Urban Cinefile
 The World of Film in Australia - on the Internet Updated Saturday, April 19, 2014 - Edition No 893 

Search SEARCH FOR A FEATURE
Our Review Policy OUR REVIEW POLICY
Printable page PRINTABLE PAGE

Newsletter Options - Registration is FREE Help/Contact

IN A SAVAGE LAND - HELL IN SEXUAL PARADISE

ANDREW L. URBAN talks to writer/director Bill Bennett, co-writer Jennifer Bennett and the stars of his latest film, the romantic epic, In A Savage Land, a film that has its genesis in an attic when Bennett was eight years old.

Set in the late 1930's, In A Savage Land is the story of a newly married anthropologist husband and wife team Phillip and Evelyn (Martin Donovan and Maya Stange) who travel to an island group in New Guinea to study the sexual mores of a group of villagers. Their relationship begins to break down when the woman realises her husband is wrongly interpreting the research to further his own academic ambitions. She enlists the help of a pearl trader, Mick (Rufus Sewell), to travel to another island where she intends to research a village of headhunters, and begins to fall in love with him. By the time she returns to her husband, war has broken out in the Pacific and the Japanese are poised to invade their island.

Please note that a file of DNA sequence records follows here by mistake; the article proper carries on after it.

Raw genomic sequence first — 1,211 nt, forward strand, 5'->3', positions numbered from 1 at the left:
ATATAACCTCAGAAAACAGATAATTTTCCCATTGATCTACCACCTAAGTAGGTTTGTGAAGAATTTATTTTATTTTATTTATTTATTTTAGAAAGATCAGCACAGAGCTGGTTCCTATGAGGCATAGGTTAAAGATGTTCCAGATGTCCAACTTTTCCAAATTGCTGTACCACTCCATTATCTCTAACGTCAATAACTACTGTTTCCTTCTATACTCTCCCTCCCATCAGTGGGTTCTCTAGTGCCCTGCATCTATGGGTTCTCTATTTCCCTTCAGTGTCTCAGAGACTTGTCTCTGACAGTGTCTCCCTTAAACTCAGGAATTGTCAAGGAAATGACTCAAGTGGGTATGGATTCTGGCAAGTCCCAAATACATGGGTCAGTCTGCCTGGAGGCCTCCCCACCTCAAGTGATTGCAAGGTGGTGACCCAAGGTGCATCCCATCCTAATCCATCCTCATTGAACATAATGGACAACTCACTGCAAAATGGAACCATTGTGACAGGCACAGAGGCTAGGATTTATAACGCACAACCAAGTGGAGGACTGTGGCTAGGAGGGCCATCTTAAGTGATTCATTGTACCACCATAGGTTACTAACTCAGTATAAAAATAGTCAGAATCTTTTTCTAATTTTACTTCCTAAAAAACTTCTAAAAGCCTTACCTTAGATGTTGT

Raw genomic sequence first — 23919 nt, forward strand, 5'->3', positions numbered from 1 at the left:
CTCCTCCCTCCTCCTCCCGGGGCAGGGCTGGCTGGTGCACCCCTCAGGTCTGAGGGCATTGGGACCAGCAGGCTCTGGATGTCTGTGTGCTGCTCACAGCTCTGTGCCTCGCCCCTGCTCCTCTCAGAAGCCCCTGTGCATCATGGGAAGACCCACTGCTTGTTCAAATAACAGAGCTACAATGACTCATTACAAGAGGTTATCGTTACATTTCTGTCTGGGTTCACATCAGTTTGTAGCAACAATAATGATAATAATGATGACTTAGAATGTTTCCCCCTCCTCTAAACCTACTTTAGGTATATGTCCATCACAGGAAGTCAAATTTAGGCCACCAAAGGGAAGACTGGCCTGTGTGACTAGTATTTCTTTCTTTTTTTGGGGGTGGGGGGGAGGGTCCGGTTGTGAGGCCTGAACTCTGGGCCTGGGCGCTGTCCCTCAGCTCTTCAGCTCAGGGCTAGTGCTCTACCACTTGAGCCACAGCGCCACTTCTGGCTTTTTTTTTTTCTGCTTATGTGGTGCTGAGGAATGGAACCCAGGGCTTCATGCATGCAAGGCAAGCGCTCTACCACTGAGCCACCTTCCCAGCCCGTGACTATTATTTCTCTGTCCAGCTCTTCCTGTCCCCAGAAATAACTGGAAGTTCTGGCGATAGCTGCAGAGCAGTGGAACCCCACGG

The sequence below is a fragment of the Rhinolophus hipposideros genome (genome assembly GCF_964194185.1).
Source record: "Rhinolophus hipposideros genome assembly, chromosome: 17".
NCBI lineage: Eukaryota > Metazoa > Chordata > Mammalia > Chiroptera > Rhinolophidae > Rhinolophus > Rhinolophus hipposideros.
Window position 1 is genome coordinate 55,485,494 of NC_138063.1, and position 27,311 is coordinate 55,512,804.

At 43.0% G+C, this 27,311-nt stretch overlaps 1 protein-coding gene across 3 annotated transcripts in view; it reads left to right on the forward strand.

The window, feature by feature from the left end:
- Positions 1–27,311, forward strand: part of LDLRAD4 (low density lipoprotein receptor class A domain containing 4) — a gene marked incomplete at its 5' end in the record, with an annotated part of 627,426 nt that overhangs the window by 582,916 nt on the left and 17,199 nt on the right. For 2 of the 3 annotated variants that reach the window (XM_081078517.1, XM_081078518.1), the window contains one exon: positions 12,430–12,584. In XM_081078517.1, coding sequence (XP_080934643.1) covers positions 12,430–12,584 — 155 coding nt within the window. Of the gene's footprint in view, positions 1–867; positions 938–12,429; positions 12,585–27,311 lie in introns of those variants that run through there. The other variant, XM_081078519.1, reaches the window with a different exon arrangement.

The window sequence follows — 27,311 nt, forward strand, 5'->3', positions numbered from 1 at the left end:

"It deals with sexual and gender politics and male / female power"

Does this sound like a film Bill Bennett would make? He of Mortgage, Backlash, Spider & Rose, Kiss or Kill? He stares a moment. "Thematically it is actually similar to my other films…three people in an alien landscape, and the central character is a woman. And it deals with sexual and gender politics and male / female power. It’s different in scale, scope and period, of course…period was difficult to get my head round."

The period is a consequence of the story. Bennett had always been fascinated by New Guinea’s Trobriand Islands, ever since the age of 8, when finding old photos taken by his war photographer father. "What at first looked like a sexual paradise turned out to be something even more complicated. So the idea of a love story set against this complex social structure evolved – and having the central characters as anthropologists would enable us to step into the culture and examine it." As before, his wife Jennifer worked with Bennett on the script, but this time, her credit is up front and bold. They also share producing credits, in what is an appropriate affirmation of Jennifer’s significance in the filmmaking partnership.

At around A$12 million, In a Savage Land is a high budget film for Australia, especially as it isn’t financed by one of the majors, as was Dark City and Oscar & Lucinda, for example. The investors include Universal Pictures (or PolyGram Filmed Entertainment, as it was then) for Australian rights, Beyond Films for international sales rights, German film investor, Hollywood Partners, South Australian Film Corporation, and the Australian Film Finance Corporation "who was very supportive from the very first draft," says Bennett.